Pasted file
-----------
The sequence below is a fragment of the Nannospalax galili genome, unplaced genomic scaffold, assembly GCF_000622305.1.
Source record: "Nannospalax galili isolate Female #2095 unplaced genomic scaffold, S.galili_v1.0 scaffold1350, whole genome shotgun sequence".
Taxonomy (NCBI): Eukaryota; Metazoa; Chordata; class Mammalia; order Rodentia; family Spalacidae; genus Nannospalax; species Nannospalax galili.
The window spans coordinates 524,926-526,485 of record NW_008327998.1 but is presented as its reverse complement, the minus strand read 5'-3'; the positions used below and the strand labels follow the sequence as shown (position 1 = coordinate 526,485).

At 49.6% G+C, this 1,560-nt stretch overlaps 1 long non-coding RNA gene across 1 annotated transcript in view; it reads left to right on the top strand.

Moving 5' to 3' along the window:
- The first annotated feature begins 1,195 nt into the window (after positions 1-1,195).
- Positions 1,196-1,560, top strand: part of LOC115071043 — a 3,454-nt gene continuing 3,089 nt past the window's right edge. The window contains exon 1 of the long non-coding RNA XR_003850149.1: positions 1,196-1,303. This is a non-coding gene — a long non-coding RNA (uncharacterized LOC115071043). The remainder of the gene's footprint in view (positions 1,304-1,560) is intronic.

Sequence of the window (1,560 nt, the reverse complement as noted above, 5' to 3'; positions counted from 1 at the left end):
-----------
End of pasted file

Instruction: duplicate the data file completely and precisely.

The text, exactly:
The sequence below is a fragment of the Nannospalax galili genome, unplaced genomic scaffold, assembly GCF_000622305.1.
Source record: "Nannospalax galili isolate Female #2095 unplaced genomic scaffold, S.galili_v1.0 scaffold1350, whole genome shotgun sequence".
Taxonomy (NCBI): Eukaryota; Metazoa; Chordata; class Mammalia; order Rodentia; family Spalacidae; genus Nannospalax; species Nannospalax galili.
The window spans coordinates 524,926-526,485 of record NW_008327998.1 but is presented as its reverse complement, the minus strand read 5'-3'; the positions used below and the strand labels follow the sequence as shown (position 1 = coordinate 526,485).

At 49.6% G+C, this 1,560-nt stretch overlaps 1 long non-coding RNA gene across 1 annotated transcript in view; it reads left to right on the top strand.

Moving 5' to 3' along the window:
- The first annotated feature begins 1,195 nt into the window (after positions 1-1,195).
- Positions 1,196-1,560, top strand: part of LOC115071043 — a 3,454-nt gene continuing 3,089 nt past the window's right edge. The window contains exon 1 of the long non-coding RNA XR_003850149.1: positions 1,196-1,303. This is a non-coding gene — a long non-coding RNA (uncharacterized LOC115071043). The remainder of the gene's footprint in view (positions 1,304-1,560) is intronic.

Sequence of the window (1,560 nt, the reverse complement as noted above, 5' to 3'; positions counted from 1 at the left end):